21 Feb 22

Why do I do this to myself? (or: Sisyphus Linux)

I have an old Dell laptop that I experiment with various Linux distros on. It's not my primary work computer so it's "expendable" in a sense. It's a good extra machine for the kiddos to watch videos on when I'm trying to get things done on the "real" computers.

I ran OpenSUSE happily on it for a long time, but as is my wont with Linux distros, I'm always looking for "the one". Tiling window managers are kind of fun, but I don't have the patience or the time to sit and fiddle with i3 config files. Before kids, staying up until 2 in the morning to get things "just right" was a viable way to spend a Tuesday evening. Now? Forget about it. So, the Regolith Ubuntu "spin" was a nice easy way to get a functional i3 desktop without much effort and I ran that happily for a while.

Then I see that Slackware 15 was finally released. A long, long time ago, I loved Slackware primarily for its BSD-based init scripts and ran it happily for a long time. SysV-style init scripts were kind of a pain to muddle through, especially back in early RedHat when I'm pretty sure they were auto-generated by some other "user-friendly" config tool. So I jumped at the chance to start running Slackware again, and with the XFCE desktop environment, things mostly "just worked".

But of course, I got to thinking... if I liked Slackware back in the day because of its BSD-style init scripts, why not just try one of the BSDs? So an OpenBSD .ISO download later, and some goofing around with the installer, and I've got OpenBSD on the laptop... with some caveats. For whatever reason, OpenBSD just simply would not play nice with my wireless card. After a considerable amount of fiddling around with the iwm drivers, dhcpcd, wpa-supplicant, etc. I could get connected to wi-fi and get a DHCP lease, but it wouldn't stay connected for more than a minute or two before it dropped. Not to mention the default window manager - cwm - leaves a bit to be desired (for my use case at least). I'm sure I could stay up until 2 in the morning to make it a very workable desktop environment, but I need "software for people with kids" these days.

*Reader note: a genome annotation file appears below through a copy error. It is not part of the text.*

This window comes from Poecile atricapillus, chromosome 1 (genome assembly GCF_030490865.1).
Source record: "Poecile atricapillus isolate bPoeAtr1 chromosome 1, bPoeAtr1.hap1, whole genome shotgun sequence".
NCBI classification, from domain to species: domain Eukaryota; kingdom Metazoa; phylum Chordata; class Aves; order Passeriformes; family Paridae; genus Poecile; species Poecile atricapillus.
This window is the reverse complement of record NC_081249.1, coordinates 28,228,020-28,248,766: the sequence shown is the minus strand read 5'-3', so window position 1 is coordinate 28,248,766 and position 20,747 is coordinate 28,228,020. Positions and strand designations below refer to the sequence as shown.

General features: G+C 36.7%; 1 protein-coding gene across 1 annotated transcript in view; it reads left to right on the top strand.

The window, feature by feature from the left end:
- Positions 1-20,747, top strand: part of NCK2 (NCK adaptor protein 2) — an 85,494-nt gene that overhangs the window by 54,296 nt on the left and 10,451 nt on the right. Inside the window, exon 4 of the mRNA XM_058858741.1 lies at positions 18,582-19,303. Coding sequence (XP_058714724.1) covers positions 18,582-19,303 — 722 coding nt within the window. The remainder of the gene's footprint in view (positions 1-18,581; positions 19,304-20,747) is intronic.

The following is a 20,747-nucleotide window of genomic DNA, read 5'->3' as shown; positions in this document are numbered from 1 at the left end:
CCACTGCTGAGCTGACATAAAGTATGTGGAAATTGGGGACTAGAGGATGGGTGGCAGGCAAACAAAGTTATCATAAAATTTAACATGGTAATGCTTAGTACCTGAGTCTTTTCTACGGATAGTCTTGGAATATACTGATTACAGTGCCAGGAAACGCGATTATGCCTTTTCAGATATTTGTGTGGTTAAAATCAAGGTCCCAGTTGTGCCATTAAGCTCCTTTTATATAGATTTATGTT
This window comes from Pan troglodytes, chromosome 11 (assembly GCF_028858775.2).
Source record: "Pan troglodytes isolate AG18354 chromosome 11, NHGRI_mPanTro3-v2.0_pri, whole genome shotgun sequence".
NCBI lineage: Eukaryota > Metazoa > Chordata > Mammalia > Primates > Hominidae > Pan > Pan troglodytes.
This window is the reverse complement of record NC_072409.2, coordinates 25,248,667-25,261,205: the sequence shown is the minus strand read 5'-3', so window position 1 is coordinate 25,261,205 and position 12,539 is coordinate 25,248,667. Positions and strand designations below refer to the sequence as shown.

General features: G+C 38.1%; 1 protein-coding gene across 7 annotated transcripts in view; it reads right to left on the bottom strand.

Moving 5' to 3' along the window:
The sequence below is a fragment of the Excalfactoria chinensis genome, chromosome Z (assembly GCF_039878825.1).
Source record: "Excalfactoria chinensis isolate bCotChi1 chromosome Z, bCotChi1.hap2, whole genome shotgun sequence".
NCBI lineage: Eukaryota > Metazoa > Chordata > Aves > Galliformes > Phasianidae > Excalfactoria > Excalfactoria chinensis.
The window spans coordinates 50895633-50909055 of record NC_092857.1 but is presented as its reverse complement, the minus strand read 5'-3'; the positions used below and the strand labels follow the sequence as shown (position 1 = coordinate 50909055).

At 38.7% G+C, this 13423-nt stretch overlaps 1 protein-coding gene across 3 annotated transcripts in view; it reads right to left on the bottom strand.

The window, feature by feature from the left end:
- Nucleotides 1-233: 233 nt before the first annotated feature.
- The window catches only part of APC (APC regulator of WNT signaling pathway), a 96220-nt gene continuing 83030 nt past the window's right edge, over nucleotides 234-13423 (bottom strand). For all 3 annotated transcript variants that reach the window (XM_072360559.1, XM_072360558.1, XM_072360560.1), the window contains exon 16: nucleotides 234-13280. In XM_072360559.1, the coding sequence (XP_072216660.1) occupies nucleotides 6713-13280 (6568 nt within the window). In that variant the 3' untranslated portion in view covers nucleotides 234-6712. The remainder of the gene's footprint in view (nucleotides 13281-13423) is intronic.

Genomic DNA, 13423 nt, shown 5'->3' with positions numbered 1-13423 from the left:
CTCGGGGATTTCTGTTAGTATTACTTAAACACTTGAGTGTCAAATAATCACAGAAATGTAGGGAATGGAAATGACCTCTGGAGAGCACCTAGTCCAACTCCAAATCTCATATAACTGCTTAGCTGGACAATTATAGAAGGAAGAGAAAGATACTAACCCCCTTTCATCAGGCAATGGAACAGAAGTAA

Next up was GhostBSD. The website showed a nice, polished desktop environment, the installer was an order-of-magnitude more user-friendly than OpenBSD's was, and everything booted up nicely. Firefox w/ YouTube worked out of the gate... except no sound. I really, really, really wanted to like GhostBSD, but no amount of tinkering with the drivers, pulseaudio, ALSA, OSS, or anything else gave me any success. This might not have been a deal breaker except for the part where I use this laptop for the kiddos to watch movies on.

So I blow away GhostBSD, and sadly this is where my "BSD for a workstation" adventure comes to an end (though I've gone on to have a lot more success with it on a server, but that's a story for another day). Back to Linux.

Still looking for "the one" distro, I gave KDE Neon a try for the first time. It's kind of a "Kubuntu by the KDE devs" situation. And it was great! Everything "just worked", it felt snappy, no driver issues. I planned on running it for a long time, and then of course I run a package update yesterday and it broke something. KDE just wouldn't start back up. Sure, I can dig through logs, mess around with various config files (which have gotten really, really bad in the Linux ecosystem now. The days of spending hours in /etc/X11/XF86Config are long gone. Now it's hours across hundreds of different config files scattered across /etc, ~/.config, /usr/local, etcetera... this is one thing I really appreciated about OpenBSD), and things like that, but again, I have a life now. "Software for people with kids" and all that. So, on to the next one.

OpenSUSE Tumbleweed again. Install process goes smoothly, boots to a nice KDE desktop, but... for whatever reason, I simply could not disable "tap to click" on the touchpad. This may sound petty, but it's a deal-breaker for me. I messed around in the KDE settings, tried installing the xf86-input-synaptic package, goofed around with the synaptic .conf files, and for whatever reason could not make the change. What's doubly-frustrating is that even after finding the setting in a config file that KDE wasn't respecting, commenting out the "tap to click" setting, it still did it. I haven't had this problem on other distros - KDE Neon and XFCE in Slackware were happy to let me disable it and it worked fine. On to the next one.

I tried Regolith again. I downloaded a fresh .ISO, burned the flash drive, went to install it and the installer failed right off the bat. On to the next one.

So, finally I decide I've wasted enough time goofing off with this and go back to the old trusty standby Ubuntu. And everything "just works." The kiddos are watching movies on it as I write this. I'm sure I can use it happily for a long time with no problems.

But where's the fun in that?

I'm sure in a few months I'll start getting the itch again - something will trigger a fond memory about using Gentoo (definitely not "software for people with kids"), or I'll read yet another article complaining about systemd and I'll get to thinking about Void Linux again (xbps-install got really annoying to type, but in this case the deal-breaker was that the Musl libc it uses didn't play nice with certain software I needed), or NixOS, or GoboLinux (probably the closest to "the one" that I ever found, but popularity has its advantages in a distro, too), or any of a dozen other distros that I've tried, and in the process stay up way too late on too many nights either trying to get it working or trying to get "just right."

At this point, I feel kind of like Sisyphus if he had a laptop instead of a big boulder. "Sisyphus Linux" has kind of a nice ring to it - I guess if I ever try Linux From Scratch and spin my own distro (bound to happen one of these days), I'll know what to call it.